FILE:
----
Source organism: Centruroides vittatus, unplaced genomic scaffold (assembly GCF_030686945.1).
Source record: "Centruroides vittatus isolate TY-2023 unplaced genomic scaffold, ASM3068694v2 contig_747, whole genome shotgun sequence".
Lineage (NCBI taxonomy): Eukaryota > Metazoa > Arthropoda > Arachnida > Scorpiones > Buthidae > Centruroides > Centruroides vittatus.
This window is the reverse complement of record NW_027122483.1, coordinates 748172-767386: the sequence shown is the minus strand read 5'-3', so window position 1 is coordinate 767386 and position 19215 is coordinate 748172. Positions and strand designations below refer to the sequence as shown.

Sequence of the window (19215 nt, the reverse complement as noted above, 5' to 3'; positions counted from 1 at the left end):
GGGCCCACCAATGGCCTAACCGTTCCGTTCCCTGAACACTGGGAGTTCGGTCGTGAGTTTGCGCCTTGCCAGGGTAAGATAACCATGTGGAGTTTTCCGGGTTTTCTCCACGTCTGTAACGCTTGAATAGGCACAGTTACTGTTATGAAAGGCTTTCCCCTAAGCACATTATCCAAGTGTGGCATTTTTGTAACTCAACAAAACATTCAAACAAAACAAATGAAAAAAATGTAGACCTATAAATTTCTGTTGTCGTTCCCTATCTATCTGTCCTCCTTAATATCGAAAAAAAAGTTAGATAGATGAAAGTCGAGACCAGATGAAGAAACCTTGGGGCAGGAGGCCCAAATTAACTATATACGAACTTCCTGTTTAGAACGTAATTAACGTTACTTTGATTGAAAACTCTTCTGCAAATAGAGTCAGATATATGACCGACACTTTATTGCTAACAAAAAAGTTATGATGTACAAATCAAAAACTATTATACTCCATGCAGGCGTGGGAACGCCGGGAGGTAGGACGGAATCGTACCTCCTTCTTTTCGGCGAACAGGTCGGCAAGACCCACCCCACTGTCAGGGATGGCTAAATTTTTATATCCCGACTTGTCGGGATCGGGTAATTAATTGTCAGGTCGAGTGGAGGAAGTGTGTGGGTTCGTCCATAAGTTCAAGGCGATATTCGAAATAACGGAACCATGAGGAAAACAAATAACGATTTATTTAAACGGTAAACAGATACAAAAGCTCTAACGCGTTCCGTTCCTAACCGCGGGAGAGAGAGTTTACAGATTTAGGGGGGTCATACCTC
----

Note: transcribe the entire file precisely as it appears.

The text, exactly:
Source organism: Centruroides vittatus, unplaced genomic scaffold (assembly GCF_030686945.1).
Source record: "Centruroides vittatus isolate TY-2023 unplaced genomic scaffold, ASM3068694v2 contig_747, whole genome shotgun sequence".
Lineage (NCBI taxonomy): Eukaryota > Metazoa > Arthropoda > Arachnida > Scorpiones > Buthidae > Centruroides > Centruroides vittatus.
This window is the reverse complement of record NW_027122483.1, coordinates 748172-767386: the sequence shown is the minus strand read 5'-3', so window position 1 is coordinate 767386 and position 19215 is coordinate 748172. Positions and strand designations below refer to the sequence as shown.

Sequence of the window (19215 nt, the reverse complement as noted above, 5' to 3'; positions counted from 1 at the left end):
GGGCCCACCAATGGCCTAACCGTTCCGTTCCCTGAACACTGGGAGTTCGGTCGTGAGTTTGCGCCTTGCCAGGGTAAGATAACCATGTGGAGTTTTCCGGGTTTTCTCCACGTCTGTAACGCTTGAATAGGCACAGTTACTGTTATGAAAGGCTTTCCCCTAAGCACATTATCCAAGTGTGGCATTTTTGTAACTCAACAAAACATTCAAACAAAACAAATGAAAAAAATGTAGACCTATAAATTTCTGTTGTCGTTCCCTATCTATCTGTCCTCCTTAATATCGAAAAAAAAGTTAGATAGATGAAAGTCGAGACCAGATGAAGAAACCTTGGGGCAGGAGGCCCAAATTAACTATATACGAACTTCCTGTTTAGAACGTAATTAACGTTACTTTGATTGAAAACTCTTCTGCAAATAGAGTCAGATATATGACCGACACTTTATTGCTAACAAAAAAGTTATGATGTACAAATCAAAAACTATTATACTCCATGCAGGCGTGGGAACGCCGGGAGGTAGGACGGAATCGTACCTCCTTCTTTTCGGCGAACAGGTCGGCAAGACCCACCCCACTGTCAGGGATGGCTAAATTTTTATATCCCGACTTGTCGGGATCGGGTAATTAATTGTCAGGTCGAGTGGAGGAAGTGTGTGGGTTCGTCCATAAGTTCAAGGCGATATTCGAAATAACGGAACCATGAGGAAAACAAATAACGATTTATTTAAACGGTAAACAGATACAAAAGCTCTAACGCGTTCCGTTCCTAACCGCGGGAGAGAGAGTTTACAGATTTAGGGGGGTCATACCTC